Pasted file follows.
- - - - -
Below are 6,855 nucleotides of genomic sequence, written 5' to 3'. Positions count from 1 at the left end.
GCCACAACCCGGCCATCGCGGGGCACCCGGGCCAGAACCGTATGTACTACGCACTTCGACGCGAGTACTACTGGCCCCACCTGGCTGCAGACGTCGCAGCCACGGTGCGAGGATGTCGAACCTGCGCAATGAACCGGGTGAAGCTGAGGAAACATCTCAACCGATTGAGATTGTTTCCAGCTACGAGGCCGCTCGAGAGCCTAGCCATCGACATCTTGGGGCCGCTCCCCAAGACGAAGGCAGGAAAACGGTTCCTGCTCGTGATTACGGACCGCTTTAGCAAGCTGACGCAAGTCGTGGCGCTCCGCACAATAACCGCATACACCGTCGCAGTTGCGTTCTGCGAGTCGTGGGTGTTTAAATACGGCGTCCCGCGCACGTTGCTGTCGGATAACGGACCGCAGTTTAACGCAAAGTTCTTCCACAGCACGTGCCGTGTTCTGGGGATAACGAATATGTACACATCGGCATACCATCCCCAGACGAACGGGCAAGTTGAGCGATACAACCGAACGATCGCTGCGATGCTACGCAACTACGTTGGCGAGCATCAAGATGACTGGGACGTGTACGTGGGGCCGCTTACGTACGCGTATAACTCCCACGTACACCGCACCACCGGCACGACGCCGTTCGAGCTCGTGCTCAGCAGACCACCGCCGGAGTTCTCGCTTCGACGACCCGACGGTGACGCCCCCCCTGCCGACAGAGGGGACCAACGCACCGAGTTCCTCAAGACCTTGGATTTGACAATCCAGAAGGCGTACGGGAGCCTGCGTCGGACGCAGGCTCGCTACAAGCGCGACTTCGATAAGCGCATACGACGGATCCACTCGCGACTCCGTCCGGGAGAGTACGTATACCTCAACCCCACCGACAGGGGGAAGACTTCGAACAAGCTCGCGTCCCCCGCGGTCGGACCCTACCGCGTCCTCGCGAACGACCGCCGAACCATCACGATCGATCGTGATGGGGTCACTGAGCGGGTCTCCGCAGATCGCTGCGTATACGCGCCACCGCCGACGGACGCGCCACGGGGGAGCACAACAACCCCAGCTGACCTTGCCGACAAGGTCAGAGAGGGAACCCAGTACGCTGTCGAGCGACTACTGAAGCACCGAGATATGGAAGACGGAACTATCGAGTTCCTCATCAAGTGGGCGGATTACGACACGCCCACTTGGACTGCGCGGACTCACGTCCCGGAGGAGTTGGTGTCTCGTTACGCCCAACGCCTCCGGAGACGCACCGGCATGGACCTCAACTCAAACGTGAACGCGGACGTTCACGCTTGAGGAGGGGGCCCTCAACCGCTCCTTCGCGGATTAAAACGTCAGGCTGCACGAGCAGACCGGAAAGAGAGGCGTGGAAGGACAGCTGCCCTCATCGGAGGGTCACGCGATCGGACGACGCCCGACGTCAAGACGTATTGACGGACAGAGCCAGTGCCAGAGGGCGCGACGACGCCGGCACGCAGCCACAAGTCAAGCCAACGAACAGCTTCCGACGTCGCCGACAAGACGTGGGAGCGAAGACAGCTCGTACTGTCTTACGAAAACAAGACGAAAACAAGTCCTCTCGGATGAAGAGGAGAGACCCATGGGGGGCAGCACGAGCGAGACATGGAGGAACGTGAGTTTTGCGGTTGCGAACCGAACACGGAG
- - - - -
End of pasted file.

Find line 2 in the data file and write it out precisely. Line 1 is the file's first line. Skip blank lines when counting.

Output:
GCCACAACCCGGCCATCGCGGGGCACCCGGGCCAGAACCGTATGTACTACGCACTTCGACGCGAGTACTACTGGCCCCACCTGGCTGCAGACGTCGCAGCCACGGTGCGAGGATGTCGAACCTGCGCAATGAACCGGGTGAAGCTGAGGAAACATCTCAACCGATTGAGATTGTTTCCAGCTACGAGGCCGCTCGAGAGCCTAGCCATCGACATCTTGGGGCCGCTCCCCAAGACGAAGGCAGGAAAACGGTTCCTGCTCGTGATTACGGACCGCTTTAGCAAGCTGACGCAAGTCGTGGCGCTCCGCACAATAACCGCATACACCGTCGCAGTTGCGTTCTGCGAGTCGTGGGTGTTTAAATACGGCGTCCCGCGCACGTTGCTGTCGGATAACGGACCGCAGTTTAACGCAAAGTTCTTCCACAGCACGTGCCGTGTTCTGGGGATAACGAATATGTACACATCGGCATACCATCCCCAGACGAACGGGCAAGTTGAGCGATACAACCGAACGATCGCTGCGATGCTACGCAACTACGTTGGCGAGCATCAAGATGACTGGGACGTGTACGTGGGGCCGCTTACGTACGCGTATAACTCCCACGTACACCGCACCACCGGCACGACGCCGTTCGAGCTCGTGCTCAGCAGACCACCGCCGGAGTTCTCGCTTCGACGACCCGACGGTGACGCCCCCCCTGCCGACAGAGGGGACCAACGCACCGAGTTCCTCAAGACCTTGGATTTGACAATCCAGAAGGCGTACGGGAGCCTGCGTCGGACGCAGGCTCGCTACAAGCGCGACTTCGATAAGCGCATACGACGGATCCACTCGCGACTCCGTCCGGGAGAGTACGTATACCTCAACCCCACCGACAGGGGGAAGACTTCGAACAAGCTCGCGTCCCCCGCGGTCGGACCCTACCGCGTCCTCGCGAACGACCGCCGAACCATCACGATCGATCGTGATGGGGTCACTGAGCGGGTCTCCGCAGATCGCTGCGTATACGCGCCACCGCCGACGGACGCGCCACGGGGGAGCACAACAACCCCAGCTGACCTTGCCGACAAGGTCAGAGAGGGAACCCAGTACGCTGTCGAGCGACTACTGAAGCACCGAGATATGGAAGACGGAACTATCGAGTTCCTCATCAAGTGGGCGGATTACGACACGCCCACTTGGACTGCGCGGACTCACGTCCCGGAGGAGTTGGTGTCTCGTTACGCCCAACGCCTCCGGAGACGCACCGGCATGGACCTCAACTCAAACGTGAACGCGGACGTTCACGCTTGAGGAGGGGGCCCTCAACCGCTCCTTCGCGGATTAAAACGTCAGGCTGCACGAGCAGACCGGAAAGAGAGGCGTGGAAGGACAGCTGCCCTCATCGGAGGGTCACGCGATCGGACGACGCCCGACGTCAAGACGTATTGACGGACAGAGCCAGTGCCAGAGGGCGCGACGACGCCGGCACGCAGCCACAAGTCAAGCCAACGAACAGCTTCCGACGTCGCCGACAAGACGTGGGAGCGAAGACAGCTCGTACTGTCTTACGAAAACAAGACGAAAACAAGTCCTCTCGGATGAAGAGGAGAGACCCATGGGGGGCAGCACGAGCGAGACATGGAGGAACGTGAGTTTTGCGGTTGCGAACCGAACACGGAG